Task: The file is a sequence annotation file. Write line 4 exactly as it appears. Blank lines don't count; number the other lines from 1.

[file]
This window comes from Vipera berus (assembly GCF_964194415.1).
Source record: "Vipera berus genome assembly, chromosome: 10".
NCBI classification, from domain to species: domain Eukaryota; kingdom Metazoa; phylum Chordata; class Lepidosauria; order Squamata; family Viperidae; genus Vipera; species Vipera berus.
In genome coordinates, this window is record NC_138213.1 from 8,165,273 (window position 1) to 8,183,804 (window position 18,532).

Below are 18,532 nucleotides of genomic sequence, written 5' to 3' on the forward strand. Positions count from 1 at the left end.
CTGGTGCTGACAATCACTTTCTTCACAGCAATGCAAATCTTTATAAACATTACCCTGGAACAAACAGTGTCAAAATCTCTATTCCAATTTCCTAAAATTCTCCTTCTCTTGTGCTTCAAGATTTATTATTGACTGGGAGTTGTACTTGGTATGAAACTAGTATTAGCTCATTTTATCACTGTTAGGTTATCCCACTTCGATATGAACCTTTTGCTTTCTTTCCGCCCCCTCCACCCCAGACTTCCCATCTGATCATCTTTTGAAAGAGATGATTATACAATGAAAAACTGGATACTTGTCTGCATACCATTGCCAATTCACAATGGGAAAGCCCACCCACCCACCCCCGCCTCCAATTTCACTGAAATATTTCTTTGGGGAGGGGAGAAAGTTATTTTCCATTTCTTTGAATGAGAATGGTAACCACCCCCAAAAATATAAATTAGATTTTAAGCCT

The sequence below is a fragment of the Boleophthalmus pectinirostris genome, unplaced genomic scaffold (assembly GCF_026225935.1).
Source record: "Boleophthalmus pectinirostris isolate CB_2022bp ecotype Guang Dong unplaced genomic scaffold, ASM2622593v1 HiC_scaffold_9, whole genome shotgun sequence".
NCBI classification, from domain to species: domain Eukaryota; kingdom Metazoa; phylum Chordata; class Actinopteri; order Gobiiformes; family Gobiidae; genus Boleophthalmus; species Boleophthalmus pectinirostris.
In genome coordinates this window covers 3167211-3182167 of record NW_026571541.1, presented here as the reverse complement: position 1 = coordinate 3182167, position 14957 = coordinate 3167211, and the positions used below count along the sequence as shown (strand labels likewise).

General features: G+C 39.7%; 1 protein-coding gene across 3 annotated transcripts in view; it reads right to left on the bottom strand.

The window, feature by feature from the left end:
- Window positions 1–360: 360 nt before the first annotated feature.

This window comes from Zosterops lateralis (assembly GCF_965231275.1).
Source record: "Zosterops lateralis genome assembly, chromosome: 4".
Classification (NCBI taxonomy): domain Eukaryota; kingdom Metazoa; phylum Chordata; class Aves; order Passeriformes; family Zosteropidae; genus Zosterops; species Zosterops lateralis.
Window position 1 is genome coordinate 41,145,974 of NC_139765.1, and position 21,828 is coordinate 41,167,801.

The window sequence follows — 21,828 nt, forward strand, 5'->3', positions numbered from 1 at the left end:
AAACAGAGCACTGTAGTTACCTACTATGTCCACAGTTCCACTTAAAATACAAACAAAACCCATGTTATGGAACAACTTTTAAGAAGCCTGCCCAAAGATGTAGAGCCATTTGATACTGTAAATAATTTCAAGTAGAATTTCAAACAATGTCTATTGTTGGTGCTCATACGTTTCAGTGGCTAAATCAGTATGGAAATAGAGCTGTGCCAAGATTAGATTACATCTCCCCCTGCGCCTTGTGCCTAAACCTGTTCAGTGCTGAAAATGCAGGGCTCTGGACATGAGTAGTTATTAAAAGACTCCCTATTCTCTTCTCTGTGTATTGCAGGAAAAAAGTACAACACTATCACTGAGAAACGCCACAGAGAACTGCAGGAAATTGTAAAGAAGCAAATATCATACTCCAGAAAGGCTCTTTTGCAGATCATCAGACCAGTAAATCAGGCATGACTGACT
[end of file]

In genome coordinates, this window is record NC_138213.1 from 8,165,273 (window position 1) to 8,183,804 (window position 18,532).